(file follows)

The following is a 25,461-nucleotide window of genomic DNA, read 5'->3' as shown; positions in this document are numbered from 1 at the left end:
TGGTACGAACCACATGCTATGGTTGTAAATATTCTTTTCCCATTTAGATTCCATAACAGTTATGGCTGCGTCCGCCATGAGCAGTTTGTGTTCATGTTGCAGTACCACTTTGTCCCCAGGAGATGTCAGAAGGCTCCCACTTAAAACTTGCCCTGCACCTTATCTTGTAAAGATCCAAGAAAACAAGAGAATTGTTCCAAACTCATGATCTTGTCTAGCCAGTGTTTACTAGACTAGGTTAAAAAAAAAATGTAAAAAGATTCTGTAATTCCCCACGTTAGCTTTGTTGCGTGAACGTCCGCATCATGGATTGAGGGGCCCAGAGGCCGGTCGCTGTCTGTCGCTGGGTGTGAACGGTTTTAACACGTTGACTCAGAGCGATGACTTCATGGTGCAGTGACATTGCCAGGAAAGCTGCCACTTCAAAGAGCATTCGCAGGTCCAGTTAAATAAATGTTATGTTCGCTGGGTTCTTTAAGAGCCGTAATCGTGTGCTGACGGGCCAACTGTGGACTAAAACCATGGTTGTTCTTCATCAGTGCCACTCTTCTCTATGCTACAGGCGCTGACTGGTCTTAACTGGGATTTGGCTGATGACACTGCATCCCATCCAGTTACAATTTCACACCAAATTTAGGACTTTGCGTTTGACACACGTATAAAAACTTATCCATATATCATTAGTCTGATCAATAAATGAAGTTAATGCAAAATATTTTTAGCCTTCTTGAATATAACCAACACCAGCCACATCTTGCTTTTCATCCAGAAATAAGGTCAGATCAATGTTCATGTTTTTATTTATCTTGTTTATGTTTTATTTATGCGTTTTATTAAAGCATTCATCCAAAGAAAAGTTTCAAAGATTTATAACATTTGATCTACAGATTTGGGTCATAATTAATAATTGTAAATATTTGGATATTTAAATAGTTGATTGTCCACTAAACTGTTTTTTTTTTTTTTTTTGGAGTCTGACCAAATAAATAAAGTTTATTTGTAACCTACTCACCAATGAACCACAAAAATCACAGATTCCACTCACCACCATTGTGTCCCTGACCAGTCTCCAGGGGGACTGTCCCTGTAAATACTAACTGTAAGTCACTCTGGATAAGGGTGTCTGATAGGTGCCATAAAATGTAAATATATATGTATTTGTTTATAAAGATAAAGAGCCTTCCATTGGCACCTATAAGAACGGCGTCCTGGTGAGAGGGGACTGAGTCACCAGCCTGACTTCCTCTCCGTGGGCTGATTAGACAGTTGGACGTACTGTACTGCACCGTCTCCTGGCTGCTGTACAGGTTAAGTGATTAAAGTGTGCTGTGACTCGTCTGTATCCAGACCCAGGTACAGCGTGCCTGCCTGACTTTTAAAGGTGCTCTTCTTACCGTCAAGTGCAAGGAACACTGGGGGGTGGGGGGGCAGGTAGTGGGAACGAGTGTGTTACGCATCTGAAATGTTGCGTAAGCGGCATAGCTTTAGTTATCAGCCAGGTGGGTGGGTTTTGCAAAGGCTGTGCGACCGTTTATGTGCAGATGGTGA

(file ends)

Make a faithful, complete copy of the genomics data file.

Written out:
The following is a 25,461-nucleotide window of genomic DNA, read 5'->3' as shown; positions in this document are numbered from 1 at the left end:
TGGTACGAACCACATGCTATGGTTGTAAATATTCTTTTCCCATTTAGATTCCATAACAGTTATGGCTGCGTCCGCCATGAGCAGTTTGTGTTCATGTTGCAGTACCACTTTGTCCCCAGGAGATGTCAGAAGGCTCCCACTTAAAACTTGCCCTGCACCTTATCTTGTAAAGATCCAAGAAAACAAGAGAATTGTTCCAAACTCATGATCTTGTCTAGCCAGTGTTTACTAGACTAGGTTAAAAAAAAAATGTAAAAAGATTCTGTAATTCCCCACGTTAGCTTTGTTGCGTGAACGTCCGCATCATGGATTGAGGGGCCCAGAGGCCGGTCGCTGTCTGTCGCTGGGTGTGAACGGTTTTAACACGTTGACTCAGAGCGATGACTTCATGGTGCAGTGACATTGCCAGGAAAGCTGCCACTTCAAAGAGCATTCGCAGGTCCAGTTAAATAAATGTTATGTTCGCTGGGTTCTTTAAGAGCCGTAATCGTGTGCTGACGGGCCAACTGTGGACTAAAACCATGGTTGTTCTTCATCAGTGCCACTCTTCTCTATGCTACAGGCGCTGACTGGTCTTAACTGGGATTTGGCTGATGACACTGCATCCCATCCAGTTACAATTTCACACCAAATTTAGGACTTTGCGTTTGACACACGTATAAAAACTTATCCATATATCATTAGTCTGATCAATAAATGAAGTTAATGCAAAATATTTTTAGCCTTCTTGAATATAACCAACACCAGCCACATCTTGCTTTTCATCCAGAAATAAGGTCAGATCAATGTTCATGTTTTTATTTATCTTGTTTATGTTTTATTTATGCGTTTTATTAAAGCATTCATCCAAAGAAAAGTTTCAAAGATTTATAACATTTGATCTACAGATTTGGGTCATAATTAATAATTGTAAATATTTGGATATTTAAATAGTTGATTGTCCACTAAACTGTTTTTTTTTTTTTTTTTGGAGTCTGACCAAATAAATAAAGTTTATTTGTAACCTACTCACCAATGAACCACAAAAATCACAGATTCCACTCACCACCATTGTGTCCCTGACCAGTCTCCAGGGGGACTGTCCCTGTAAATACTAACTGTAAGTCACTCTGGATAAGGGTGTCTGATAGGTGCCATAAAATGTAAATATATATGTATTTGTTTATAAAGATAAAGAGCCTTCCATTGGCACCTATAAGAACGGCGTCCTGGTGAGAGGGGACTGAGTCACCAGCCTGACTTCCTCTCCGTGGGCTGATTAGACAGTTGGACGTACTGTACTGCACCGTCTCCTGGCTGCTGTACAGGTTAAGTGATTAAAGTGTGCTGTGACTCGTCTGTATCCAGACCCAGGTACAGCGTGCCTGCCTGACTTTTAAAGGTGCTCTTCTTACCGTCAAGTGCAAGGAACACTGGGGGGTGGGGGGGCAGGTAGTGGGAACGAGTGTGTTACGCATCTGAAATGTTGCGTAAGCGGCATAGCTTTAGTTATCAGCCAGGTGGGTGGGTTTTGCAAAGGCTGTGCGACCGTTTATGTGCAGATGGTGA